Compiled from lists of the most banned and challenged books from 2010-2019, these are the books that were reported as being challenged. ALA reminds us that the vast majority, 82-97%, of challenges remain unreported to ALA and therefore are not part of the list. There are 100 titles on the list. If you haven’t read some of these, they are almost all worth your time. Here are the top ten:
One day, a strange animal arrived with a big suitcase. He was frightened and dusty. The other animals who lived there, came out and started asking him what was in his big suitcase. He answered that there is a teacup inside, along with a table and chair. In fact, he went on to tell them that his entire home is in the suitcase, a wooden cabin with the hillside it sat on. Then the animal curled up and went to sleep. The others knew there was only one way to find out if the animal was telling the truth. They had to open the suitcase! But what was inside surprised them all and gave them a way to say they were sorry for breaking into his belongings.
This picture book shows the importance of a few belongings from home for refugees. Through the eyes of the strange teal animal, young readers will feel outraged that the others broke into his suitcase but also will be amazed at what they go on to do next. One wrong can be undone as long as care and empathy is given in its place. The book does not lecture at all, allowing the lessons learned to be organically presented in the story.
The art is simple and clear, filled with animals of different colors. The animals pop on the clean white page while sepia tones are used to look back at the new animal’s homeland. They are echoed in the photograph that they discover too. The text contains a lot of dialogue done in colors that match each of the animals, so no speech bubbles are needed.
A gentle and empathetic look at welcoming someone to your community and honoring where they have come from. Appropriate for ages 3-5.
Reviewed from e-galley provided by Houghton Mifflin Harcourt.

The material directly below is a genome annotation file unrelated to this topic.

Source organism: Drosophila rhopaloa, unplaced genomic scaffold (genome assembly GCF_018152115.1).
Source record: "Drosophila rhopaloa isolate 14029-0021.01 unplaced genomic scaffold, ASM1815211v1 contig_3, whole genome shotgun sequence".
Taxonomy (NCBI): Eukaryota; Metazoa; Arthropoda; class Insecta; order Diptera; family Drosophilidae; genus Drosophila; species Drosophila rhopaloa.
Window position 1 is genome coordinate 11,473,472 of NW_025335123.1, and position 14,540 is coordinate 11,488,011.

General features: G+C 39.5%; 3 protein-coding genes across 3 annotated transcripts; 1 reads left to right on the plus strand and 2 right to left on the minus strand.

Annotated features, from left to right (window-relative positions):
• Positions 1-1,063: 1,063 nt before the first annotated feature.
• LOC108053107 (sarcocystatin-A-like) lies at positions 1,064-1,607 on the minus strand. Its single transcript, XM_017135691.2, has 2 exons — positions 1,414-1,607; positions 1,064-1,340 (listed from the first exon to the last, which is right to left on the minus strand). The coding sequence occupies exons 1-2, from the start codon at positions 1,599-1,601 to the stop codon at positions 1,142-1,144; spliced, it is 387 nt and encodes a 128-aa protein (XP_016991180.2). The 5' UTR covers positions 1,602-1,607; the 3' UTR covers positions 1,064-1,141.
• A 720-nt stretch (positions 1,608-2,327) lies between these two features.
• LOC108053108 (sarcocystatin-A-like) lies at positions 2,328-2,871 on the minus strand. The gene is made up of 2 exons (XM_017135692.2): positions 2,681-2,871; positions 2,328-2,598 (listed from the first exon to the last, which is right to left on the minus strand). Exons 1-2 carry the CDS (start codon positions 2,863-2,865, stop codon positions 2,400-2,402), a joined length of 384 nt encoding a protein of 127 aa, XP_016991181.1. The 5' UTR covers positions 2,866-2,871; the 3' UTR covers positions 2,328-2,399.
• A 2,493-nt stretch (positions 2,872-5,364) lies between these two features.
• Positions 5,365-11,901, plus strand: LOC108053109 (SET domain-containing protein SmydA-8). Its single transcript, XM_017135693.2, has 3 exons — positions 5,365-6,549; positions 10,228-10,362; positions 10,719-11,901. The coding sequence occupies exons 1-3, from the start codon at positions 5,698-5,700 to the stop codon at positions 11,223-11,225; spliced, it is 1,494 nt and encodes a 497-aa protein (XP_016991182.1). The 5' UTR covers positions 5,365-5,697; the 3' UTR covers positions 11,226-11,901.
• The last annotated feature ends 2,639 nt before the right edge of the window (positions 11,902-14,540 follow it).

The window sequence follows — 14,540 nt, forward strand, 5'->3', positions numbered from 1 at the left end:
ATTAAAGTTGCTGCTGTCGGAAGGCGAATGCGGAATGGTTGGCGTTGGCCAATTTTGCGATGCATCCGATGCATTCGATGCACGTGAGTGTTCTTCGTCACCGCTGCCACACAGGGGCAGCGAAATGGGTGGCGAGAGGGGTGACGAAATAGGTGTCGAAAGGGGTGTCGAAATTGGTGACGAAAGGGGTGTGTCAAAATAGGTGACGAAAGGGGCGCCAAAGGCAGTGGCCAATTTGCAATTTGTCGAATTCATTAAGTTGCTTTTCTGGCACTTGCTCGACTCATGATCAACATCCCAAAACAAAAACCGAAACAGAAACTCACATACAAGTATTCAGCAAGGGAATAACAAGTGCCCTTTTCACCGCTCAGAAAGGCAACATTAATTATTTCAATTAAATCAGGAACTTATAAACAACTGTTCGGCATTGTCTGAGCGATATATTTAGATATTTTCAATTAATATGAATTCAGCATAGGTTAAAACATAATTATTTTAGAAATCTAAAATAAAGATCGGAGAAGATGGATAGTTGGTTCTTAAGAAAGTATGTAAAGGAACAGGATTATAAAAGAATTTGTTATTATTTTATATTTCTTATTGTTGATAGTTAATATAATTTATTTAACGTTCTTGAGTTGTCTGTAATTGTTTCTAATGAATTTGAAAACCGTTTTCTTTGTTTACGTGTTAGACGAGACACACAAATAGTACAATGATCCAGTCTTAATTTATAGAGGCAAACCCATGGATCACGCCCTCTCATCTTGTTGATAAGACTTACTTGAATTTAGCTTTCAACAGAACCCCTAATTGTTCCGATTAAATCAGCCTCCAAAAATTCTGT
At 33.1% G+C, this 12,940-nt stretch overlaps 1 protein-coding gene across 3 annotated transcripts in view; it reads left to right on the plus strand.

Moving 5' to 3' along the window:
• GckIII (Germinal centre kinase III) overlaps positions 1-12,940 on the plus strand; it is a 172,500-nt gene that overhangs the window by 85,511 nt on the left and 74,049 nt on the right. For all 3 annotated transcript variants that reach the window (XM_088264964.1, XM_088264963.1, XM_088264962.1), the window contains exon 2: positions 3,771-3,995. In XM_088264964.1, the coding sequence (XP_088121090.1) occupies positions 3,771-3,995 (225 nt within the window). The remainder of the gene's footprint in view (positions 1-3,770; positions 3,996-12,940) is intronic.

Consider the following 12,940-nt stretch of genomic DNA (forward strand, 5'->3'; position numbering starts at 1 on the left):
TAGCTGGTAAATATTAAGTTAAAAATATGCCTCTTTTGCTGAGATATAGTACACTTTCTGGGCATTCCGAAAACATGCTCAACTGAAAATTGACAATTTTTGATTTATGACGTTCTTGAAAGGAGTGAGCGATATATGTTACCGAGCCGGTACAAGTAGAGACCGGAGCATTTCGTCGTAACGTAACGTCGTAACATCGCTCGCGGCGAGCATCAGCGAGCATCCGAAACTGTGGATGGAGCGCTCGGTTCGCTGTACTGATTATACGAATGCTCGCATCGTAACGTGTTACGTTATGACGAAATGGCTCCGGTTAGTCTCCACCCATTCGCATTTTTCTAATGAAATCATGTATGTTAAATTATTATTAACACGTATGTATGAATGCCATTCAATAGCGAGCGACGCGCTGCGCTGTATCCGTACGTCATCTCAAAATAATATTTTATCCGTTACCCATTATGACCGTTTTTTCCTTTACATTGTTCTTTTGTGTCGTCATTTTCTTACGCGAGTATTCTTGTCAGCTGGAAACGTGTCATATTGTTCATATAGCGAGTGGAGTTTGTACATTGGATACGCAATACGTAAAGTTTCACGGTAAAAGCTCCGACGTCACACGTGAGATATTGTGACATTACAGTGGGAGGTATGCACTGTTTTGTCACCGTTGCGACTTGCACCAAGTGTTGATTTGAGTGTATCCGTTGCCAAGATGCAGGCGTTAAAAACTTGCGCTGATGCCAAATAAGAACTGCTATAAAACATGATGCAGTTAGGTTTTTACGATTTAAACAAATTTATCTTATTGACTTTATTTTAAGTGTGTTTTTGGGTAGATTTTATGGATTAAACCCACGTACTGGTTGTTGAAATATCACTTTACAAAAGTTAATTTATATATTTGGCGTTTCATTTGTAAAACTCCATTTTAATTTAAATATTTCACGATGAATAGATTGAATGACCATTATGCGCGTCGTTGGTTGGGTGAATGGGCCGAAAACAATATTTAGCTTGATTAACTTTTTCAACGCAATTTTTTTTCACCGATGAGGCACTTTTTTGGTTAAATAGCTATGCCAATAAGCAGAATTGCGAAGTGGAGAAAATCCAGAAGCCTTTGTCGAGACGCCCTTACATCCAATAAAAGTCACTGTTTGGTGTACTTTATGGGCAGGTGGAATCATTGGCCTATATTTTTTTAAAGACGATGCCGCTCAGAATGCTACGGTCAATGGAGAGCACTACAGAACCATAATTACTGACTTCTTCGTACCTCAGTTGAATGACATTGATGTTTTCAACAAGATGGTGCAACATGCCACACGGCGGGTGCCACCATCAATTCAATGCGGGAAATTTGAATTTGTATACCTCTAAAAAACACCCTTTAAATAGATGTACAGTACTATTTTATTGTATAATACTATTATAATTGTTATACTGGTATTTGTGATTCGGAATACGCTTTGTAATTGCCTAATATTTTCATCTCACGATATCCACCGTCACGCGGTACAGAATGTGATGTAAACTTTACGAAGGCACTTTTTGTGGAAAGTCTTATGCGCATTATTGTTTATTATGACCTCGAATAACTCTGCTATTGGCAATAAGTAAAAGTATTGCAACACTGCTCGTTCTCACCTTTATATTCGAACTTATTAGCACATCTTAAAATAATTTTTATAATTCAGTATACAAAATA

Jamila is living in a new neighborhood where she doesn’t have any friends. She wants to spend her summer playing basketball in a park nearby, but her mother doesn’t want her out alone. So when Jamila meets Shirley, they come up with a new plan for their summer. Shirley will come with Jamila to the basketball courts and then Shirley will do her thing too. But Shirley is more than a little strange and a lot secretive. Jamila figures out that Shirley helps children in the neighborhood solve small mysteries that arise. Soon the two of them are on a case together, helping Oliver figure out where his gecko went. It’s a case with many possible suspects. Jamila discovers she has detective skills herself and becomes a full partner. But does Shirley really see her that way? When their friendship and detective service falls apart, can they sleuth out how to get it back on track?
Goerz has created an engaging graphic novel that centers on solving a mystery. Readers will love the characters in particular, Shirley and Jamila are very different from one another, but find ways to connect. After all, Shirley’s work is fascinating and the way her mind works is impressively different and more like a young Sherlock Holmes. Goerz creates a mystery where all of the elements snap into place by the end and it also becomes about more than punishing a culprit, ending with new friendships and greater understanding.
The art is engaging and the story is full of diverse characters. The pages are filled with people from different races and cultures. Readers will love the look at a vibrant urban neighborhood where mysteries abound.
Ideal reading for fans of Raina Telgemeier who are looking for a diverse and mysterious read done right. Appropriate for ages 9-12.